# List traversal with fold

The first and foremost feature of a functional language is that
variables can't be modified (they are said to be *immutable*). A
direct implication of this is that `for`

and `while`

loops become
useless: since iterations can't modify variables, they are doomed to
reproduce the same calculation each time. In functional programming,
loops are replaced by *recursive functions* to perform iterative
calculations. Let us start with an example.

## Sum of integers

Suppose we'd like to compute the sum of $n$ integers $x_1,\dots,x_n$. A simple recursive formulation for this is to say that we can compute the sum of the first $n-1$ integers and add the last one to the result. In more formal terms:

$$ \begin{aligned} S_n & = & \sum_{i=1}^{n} x_i\\ & = & \sum_{i=1}^{n - 1} x_i + x_n\\ & = & S_{n-1} + x_n \end{aligned} $$

This formulation can be translated *verbatim* in OCaml:

let rec sum xs = match xs with | [] -> 0 | h :: t -> h + sum t ;; val sum : int list -> int = <fun>

If the list is empty, we return the neutral element for the addition
(*i.e.* 0) and if it has at least one element we add it to the sum of
the remaining elements.

## Products of integers

Let's now write a function that computes the *product* of the integers
in a list. We can employ a very similar recursive formulation:

let rec product xs = match xs with | [] -> 1 | h :: t -> h * product t ;; val product : int list -> int = <fun>

Two things have changed:

- the empty list case now returns the neutral element for the
product,
*i.e.*1 - the way the head of the list
`h`

is combined to the result of the recursive call. We now use the product operator`( * )`

.

## Concatenation of strings

Interestingly, the function that concatenates all strings from a list is absolutely similar:

let rec concat xs = match xs with | [] -> "" | h :: t -> h ^ concat t ;; val concat : string list -> string = <fun>

Now the neutral element is an empty string and the head of the list is
combined to the result of the recursive call using the append operator
for strings `( ^ )`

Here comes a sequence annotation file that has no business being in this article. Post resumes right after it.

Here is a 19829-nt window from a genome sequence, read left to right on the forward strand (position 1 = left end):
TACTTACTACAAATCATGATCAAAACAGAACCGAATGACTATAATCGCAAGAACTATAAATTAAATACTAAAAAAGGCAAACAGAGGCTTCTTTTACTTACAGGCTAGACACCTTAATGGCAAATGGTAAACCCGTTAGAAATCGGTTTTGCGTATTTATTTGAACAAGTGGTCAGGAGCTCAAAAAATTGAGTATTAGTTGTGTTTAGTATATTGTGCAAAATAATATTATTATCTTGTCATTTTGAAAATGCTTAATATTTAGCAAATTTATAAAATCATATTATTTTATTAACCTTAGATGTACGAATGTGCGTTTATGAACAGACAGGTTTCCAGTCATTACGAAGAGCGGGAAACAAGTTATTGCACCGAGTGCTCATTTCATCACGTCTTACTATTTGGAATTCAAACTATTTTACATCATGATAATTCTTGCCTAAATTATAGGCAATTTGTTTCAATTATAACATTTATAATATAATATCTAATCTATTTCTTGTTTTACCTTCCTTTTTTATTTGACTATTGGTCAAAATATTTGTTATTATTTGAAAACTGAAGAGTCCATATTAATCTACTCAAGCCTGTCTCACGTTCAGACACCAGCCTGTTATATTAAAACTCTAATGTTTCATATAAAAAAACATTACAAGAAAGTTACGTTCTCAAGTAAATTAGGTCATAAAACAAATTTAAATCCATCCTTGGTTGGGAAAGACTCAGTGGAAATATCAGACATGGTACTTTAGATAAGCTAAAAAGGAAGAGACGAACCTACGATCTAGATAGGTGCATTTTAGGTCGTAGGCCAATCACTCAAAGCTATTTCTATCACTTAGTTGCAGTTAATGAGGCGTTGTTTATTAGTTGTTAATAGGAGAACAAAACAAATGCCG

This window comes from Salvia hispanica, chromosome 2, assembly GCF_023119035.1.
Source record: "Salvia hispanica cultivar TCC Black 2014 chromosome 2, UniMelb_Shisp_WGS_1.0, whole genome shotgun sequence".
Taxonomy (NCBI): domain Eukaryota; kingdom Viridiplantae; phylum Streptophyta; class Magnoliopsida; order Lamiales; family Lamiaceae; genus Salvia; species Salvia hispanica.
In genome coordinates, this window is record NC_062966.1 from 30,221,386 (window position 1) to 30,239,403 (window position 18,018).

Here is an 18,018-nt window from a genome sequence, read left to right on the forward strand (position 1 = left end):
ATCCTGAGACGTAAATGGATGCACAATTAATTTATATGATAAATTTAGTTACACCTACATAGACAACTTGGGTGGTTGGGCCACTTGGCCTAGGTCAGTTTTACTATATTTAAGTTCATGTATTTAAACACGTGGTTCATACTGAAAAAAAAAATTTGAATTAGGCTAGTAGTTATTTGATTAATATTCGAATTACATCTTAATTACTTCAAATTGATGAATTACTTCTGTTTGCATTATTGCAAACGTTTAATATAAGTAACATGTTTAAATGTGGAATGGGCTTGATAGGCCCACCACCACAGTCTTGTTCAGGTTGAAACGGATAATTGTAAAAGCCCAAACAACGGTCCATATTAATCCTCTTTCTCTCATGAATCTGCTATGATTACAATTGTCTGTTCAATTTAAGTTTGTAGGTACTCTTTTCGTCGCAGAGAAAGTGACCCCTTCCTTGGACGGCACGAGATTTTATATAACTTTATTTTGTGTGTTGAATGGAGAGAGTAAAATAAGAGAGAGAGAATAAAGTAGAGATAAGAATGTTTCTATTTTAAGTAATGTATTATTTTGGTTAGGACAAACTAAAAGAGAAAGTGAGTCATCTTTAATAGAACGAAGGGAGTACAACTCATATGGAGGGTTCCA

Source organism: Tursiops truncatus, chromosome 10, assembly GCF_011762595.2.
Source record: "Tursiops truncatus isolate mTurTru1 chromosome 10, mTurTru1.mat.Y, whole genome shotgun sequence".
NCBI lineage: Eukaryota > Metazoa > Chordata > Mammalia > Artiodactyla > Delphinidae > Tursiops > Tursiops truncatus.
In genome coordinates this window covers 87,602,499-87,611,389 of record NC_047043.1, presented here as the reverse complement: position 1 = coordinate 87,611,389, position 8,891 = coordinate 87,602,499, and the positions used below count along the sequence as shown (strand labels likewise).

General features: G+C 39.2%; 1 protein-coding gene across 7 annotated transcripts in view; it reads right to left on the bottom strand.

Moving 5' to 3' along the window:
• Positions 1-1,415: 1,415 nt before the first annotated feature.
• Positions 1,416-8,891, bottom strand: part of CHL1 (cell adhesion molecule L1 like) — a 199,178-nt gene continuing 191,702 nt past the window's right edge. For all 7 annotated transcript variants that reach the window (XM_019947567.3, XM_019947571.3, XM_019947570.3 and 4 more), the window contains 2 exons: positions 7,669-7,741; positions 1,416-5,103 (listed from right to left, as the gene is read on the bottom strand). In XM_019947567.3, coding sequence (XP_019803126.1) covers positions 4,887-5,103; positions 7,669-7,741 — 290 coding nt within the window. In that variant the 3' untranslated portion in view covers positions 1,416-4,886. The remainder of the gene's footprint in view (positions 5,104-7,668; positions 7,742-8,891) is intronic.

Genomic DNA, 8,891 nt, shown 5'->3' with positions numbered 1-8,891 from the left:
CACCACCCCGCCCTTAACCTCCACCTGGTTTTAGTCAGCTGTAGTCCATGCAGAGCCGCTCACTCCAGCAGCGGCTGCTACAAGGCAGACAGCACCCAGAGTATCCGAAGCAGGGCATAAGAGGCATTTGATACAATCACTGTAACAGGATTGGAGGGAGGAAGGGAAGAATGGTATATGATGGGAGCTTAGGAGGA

.

## One function to write them all

Since those three functions are so similar, we can in fact see them as
particular instances of a more general function, usually named
`fold`

. We have seen that what differs between two functions is a
binary operation and its associated neutral element. Let's set them as
*parameters*:

let rec fold f e xs = match xs with | [] -> e | h :: t -> f h (fold f e t) ;; val fold : ('a -> 'b -> 'b) -> 'b -> 'a list -> 'b = <fun>

The type is now more complex, and displays *type variables*, which
express *typing constraints* between the arguments of `fold`

. Let's
consider them from right to left:

- the third argument is of type
`'a list`

, meaning we're going to process a list of values of type`'a`

(in our case,`'a`

was first`int`

then`string`

). - the second argument is an
*initial value*of type`'b`

(in our case it was successively`0`

,`1`

and`""`

). - the first argument is a function to
*combine*elements of the lists (e.g. integers) with the result we are computing (e.g. sum).

Our three functions can now be rewritten in the following way:

let sum xs = fold ( + ) 0 xs;; val sum : int list -> int = <fun> let prod xs = fold ( * ) 1 xs;; val prod : int list -> int = <fun> let concat xs = fold ( ^ ) "" xs;; val concat : string list -> string = <fun>

That is, once `fold`

is available, their implementation becomes very
concise, which lets significantly less opportunities to make mistakes!

## Conclusion

`fold`

is basically a general way to perform an *iterative
computation*, like we would do with a loop: we put an initial value in
a accumulator variable, then we consider successively the elements of
the list by updating the variable with its previous value combined
with the next element in the list. It is then *as expressive* as a
loop, but *a lot safer*, since we don't need to take care of the loop
nor handle the accumulator variable correctly.

Note that there are two "natural" ways to iterate over a list (from
left to right, or from right to left), and that is why the standard
library offers two functions, `List.fold_left`

and
`List.fold_right`

. As an exercice, try to figure out which one it is
that we wrote (beware, there's a trap).

Since a `fold`

function is a way to iterate over a collection, we
could write some for other collections like trees, graphs, sets, hash
tables and so on. But that's yet another story.

P.S. A call to `fold`

is hidden in this messy code. Will you find it?

open Gg;; open Vg;; let cut_outline path img = let area = `O { P.o with P.width = 0.001 } in I.cut ~area path img ;; val cut_outline : Vg.path -> Vg.image -> Vg.image = <fun> let quadrilateral a b c d p = p |> P.sub a |> P.line b |> P.line c |> P.line d |> P.close ;; val quadrilateral : Gg.p2 -> Gg.p2 -> Gg.p2 -> Gg.p2 -> Vg.path -> Vg.path = <fun> let nested_squares_path n = let init = ( V2.v (-. 0.5) (-. 0.5), V2.v 0.5 (-. 0.5), V2.v 0.5 0.5, V2.v (-. 0.5) 0.5 ) in let f _ (accu, (a, b, c, d)) = let a' = V2.( a + 0.1 * (d - a) ) in let b' = V2.( b + 0.1 * (a - b) ) in let c' = V2.( c + 0.1 * (b - c) ) in let d' = V2.( d + 0.1 * (c - d) ) in (accu |> quadrilateral a' b' c' d', (a', b', c', d')) in List.init 100 (fun x -> x) |> fold f (P.empty, init) |> fst ;; val nested_squares_path : 'a -> Vg.path = <fun> let nested_squares = cut_outline (nested_squares_path 100) (I.const Color.black) |> I.move (V2.v 0.5 0.5) ;; val nested_squares : Vg.image = <abstr> Scirep.Show.vg nested_squares;;

```
- : unit = ()
```